I’ve written a bit about etiquette here at The Freelance Life, but this week I want to focus on a solitary issue that is close to my heart. To be fair, I’m fully aware that many freelancers, if not most, disagree with me on this issue, but I nonetheless feel it worth bringing up. To be fair, I’ve never been an editor for an extremely busy blog. I have however, been an editor, and dealt with writer submissions and endless emails from publicists and the like, and I still feel strongly about this issue.
We no longer strive for perfection in our correspondences, or even charm. Think back to a time when the majority of writer/editor correspondences and submissions took place through the mail. In all likelihood any pre-email correspondence between an editor and one of their writers was full of, not only more content, better, more expressive sentences and a better understanding of the subject at hand, but more character as well. After all, we are in the business of words, the business of using words to express thoughts and ideas and yet we’ve reached an era where we correspond with each other like nudniks, even discount those who try to elevate a correspondence beyond baseline communication.
In the digital age, accuracy and expression have been subverted in favor of brevity. I see this in my emails with editors and I see it in my emails with agents and publishers. This isn’t to say that longer correspondences are better, they aren’t. The ability tot be succinct is one of the most important qualities a journalist should have. I don’t condone wasting an editor’s time. I simply believe that we should always attempt to put some kind of character into our emails, that we should always attempt to personalize the impersonal.
If you’re an editor receiving a pitch or submission from a first time writer, in your acceptance or rejection of that pitch, say something kind or funny, or simply human. I’m not saying keep an arsenal of emoticons handy for work correspondences. The main idea I’m trying to get across: I’m consistently shocked how, in an industry that revolves around expression through language, writers are denigrated for doing just that in correspondences.
Finally, I firmly believe that writers should correspond with other writers. I attribute some of my follow-through and perseverance as a writer to my doing so. There was a time when young talented writers reached out across oceans to the most revered masters of the craft in order to start a correspondence from which they could hope to glean insight and inspiration, there are books made up of such exchanges. I’ve reached out to many writers whom I admire. Many of them didn’t respond, which I never hold against them, but from those that have, I ultimately gained exactly the kind of inspiration I was hoping for in reaching out. Any writing teacher will tell you to write every day, and if you’re not ready to jump into a story or chapter, a well-drafted correspondence can be just the ticket. Email isn’t always best for this sort of thing anymore. Dennis Cooper, for instance, corresponds with everyone who participates in the comments section of his blog, daily. I’m not saying that fans always deserve access to writers they admire or that authors should feel like they must respond to fan emails, but personally, I admire the authors who do or even make an attempt.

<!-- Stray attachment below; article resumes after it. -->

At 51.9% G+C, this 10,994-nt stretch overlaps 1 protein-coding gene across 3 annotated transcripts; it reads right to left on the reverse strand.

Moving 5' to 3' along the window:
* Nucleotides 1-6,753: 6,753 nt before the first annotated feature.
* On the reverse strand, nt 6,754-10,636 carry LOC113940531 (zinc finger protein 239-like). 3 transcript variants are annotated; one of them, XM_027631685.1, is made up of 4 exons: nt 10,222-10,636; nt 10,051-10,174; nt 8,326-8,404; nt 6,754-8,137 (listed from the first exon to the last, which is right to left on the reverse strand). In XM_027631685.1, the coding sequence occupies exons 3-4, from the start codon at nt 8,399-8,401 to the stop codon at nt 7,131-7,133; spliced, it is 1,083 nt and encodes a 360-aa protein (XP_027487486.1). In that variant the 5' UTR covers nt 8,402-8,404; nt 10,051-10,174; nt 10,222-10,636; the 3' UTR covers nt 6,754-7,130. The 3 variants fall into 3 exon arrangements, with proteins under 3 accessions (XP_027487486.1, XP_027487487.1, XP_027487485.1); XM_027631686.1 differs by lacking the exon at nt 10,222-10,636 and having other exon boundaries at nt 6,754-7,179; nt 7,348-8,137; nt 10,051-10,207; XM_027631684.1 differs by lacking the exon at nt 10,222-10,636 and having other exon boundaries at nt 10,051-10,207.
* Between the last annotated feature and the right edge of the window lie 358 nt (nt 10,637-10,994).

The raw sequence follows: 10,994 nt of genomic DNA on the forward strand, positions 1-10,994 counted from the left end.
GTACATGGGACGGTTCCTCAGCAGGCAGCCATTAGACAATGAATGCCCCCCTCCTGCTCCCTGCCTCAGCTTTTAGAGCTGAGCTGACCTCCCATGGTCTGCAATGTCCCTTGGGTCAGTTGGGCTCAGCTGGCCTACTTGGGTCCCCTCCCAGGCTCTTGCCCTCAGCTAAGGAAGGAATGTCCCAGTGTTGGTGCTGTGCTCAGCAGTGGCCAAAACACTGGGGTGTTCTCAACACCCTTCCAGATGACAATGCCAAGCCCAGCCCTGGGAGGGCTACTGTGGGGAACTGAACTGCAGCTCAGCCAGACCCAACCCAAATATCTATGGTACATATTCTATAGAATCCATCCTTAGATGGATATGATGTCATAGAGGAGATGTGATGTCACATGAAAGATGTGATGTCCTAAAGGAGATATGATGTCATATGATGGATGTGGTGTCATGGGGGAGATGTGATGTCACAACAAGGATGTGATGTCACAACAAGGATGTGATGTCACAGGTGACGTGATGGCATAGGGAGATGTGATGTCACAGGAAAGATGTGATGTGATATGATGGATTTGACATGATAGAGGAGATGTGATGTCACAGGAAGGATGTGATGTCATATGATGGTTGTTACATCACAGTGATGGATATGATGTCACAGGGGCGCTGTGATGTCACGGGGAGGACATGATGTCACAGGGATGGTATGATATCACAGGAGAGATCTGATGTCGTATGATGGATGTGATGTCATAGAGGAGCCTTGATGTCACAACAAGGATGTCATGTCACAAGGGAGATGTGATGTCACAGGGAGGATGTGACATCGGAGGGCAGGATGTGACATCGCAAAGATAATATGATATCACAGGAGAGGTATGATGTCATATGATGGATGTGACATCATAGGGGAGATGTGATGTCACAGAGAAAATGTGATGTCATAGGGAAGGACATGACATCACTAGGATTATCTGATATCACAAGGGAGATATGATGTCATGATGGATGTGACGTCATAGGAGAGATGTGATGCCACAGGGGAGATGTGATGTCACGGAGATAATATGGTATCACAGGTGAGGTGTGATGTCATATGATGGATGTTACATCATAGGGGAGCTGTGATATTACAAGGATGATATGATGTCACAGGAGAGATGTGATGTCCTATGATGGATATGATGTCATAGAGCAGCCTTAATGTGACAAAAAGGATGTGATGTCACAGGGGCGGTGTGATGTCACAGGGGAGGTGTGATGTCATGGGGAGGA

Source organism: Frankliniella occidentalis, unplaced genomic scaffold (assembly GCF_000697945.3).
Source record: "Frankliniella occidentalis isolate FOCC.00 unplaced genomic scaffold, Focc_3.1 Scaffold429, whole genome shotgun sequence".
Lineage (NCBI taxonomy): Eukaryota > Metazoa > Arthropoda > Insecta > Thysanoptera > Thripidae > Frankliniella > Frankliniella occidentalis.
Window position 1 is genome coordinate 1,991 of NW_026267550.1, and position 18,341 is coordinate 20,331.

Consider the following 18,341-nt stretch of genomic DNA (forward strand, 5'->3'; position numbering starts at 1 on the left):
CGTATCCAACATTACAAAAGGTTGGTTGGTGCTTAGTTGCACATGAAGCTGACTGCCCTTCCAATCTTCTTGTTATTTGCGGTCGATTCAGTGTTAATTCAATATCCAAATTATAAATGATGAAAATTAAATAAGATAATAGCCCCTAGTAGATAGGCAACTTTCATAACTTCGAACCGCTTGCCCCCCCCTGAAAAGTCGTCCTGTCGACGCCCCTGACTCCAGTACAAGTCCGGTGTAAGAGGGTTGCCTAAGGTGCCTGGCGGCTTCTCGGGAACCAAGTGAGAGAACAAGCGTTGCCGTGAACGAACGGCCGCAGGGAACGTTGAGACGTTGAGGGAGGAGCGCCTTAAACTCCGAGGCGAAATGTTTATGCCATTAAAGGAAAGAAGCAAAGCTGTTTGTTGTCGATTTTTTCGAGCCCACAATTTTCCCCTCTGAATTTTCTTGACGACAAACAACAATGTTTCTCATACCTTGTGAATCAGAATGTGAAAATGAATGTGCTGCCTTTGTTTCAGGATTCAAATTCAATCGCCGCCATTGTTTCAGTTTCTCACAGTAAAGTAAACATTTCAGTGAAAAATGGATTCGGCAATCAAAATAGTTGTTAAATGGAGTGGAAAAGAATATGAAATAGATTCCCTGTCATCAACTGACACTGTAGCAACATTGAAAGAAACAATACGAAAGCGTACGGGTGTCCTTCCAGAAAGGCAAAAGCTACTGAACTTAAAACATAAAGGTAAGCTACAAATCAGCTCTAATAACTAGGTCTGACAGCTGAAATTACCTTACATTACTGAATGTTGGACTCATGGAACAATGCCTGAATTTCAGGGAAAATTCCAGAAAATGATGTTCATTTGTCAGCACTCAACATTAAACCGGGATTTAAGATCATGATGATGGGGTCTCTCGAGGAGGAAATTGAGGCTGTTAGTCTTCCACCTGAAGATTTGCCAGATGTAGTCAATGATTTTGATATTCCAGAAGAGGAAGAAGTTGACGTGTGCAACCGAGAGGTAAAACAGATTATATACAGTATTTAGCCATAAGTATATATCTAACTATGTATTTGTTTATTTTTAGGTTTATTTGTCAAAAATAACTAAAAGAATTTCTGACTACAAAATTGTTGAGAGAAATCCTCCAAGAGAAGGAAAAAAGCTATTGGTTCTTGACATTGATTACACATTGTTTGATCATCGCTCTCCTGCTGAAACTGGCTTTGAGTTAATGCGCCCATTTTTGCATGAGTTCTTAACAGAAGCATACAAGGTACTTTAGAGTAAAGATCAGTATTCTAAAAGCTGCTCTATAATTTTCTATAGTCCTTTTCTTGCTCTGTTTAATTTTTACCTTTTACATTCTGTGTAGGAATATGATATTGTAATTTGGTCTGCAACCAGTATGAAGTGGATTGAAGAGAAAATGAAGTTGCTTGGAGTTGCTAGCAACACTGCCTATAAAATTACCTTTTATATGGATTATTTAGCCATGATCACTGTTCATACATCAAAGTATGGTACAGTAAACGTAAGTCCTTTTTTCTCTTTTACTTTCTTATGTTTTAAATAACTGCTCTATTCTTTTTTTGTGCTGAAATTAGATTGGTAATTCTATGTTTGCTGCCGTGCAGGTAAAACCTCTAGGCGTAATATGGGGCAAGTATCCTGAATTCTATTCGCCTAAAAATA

That being said, many editors/agents/publishers are a delight to correspond with. Many editors/agents/publishers/writers consistently remind me why I continue to try and work as a writer and many of them at least put some effort into not allowing the nature of the digital age to swallow their personalities whole.
Below is a list of agents, editors, Publishers and writers who have in some way helped me keep from losing my mind. These are also folks with solid twitter accounts whom you should follow and I will continue to update this list in future TFL’s.
Brooks Sherman, agent at Fine Print Literary Media, gentleman
Richard Florest, literary agent at Rob Weisbach Creative Management
Jud Laghi, literary agent with his own shop
Foundry Literary Media, veritable U.S. Olympic basketball team circa 1992, of agents
Eva Talmadge, agent, literary tattoo expert
Michael Signorelli, editor for Harper Collins
Bronwen Hruska, publisher at Soho Press, author of Accelerated (coming this fall)
Jerry Portwood, managing editor for OUT Magazine
Richard Nash, publisher for Red Lemonade, founder of Small Demons
Brooklyn Based, sure I’m biased but Annaliese Griffin and Nicole Davis are the epitome of what I mean by editors with a knack for correspondence [Aw shucks…but seriously, you should see the unanswered emails in our inboxes. –Eds}
Katy Henriksen, music editor at The Rumpus
David Marchese, senior editor at Spin Magazine
Jason Boog, editor at Galleycat
Jousha Mohr, writer of punch-you-in-the-gut-till-you-vomit, couplets-style prose; author of Fight Song coming soon
Vanessa Veselka, author of Zazen, one of the most unique and beautiful books of last year
Neal Pollack, writer of many books, such as Jewball, thinker of many thoughts
Jesse Jarnow, radio personality, rock ‘n’ roll writer, author of Big Day Coming
Alex Gilvarry, author of From The Memoirs of a Non-Enemy-Combatant
Mike Edison, author of books about things that make life worth living, most recently, Dirty! Dirty! Dirty!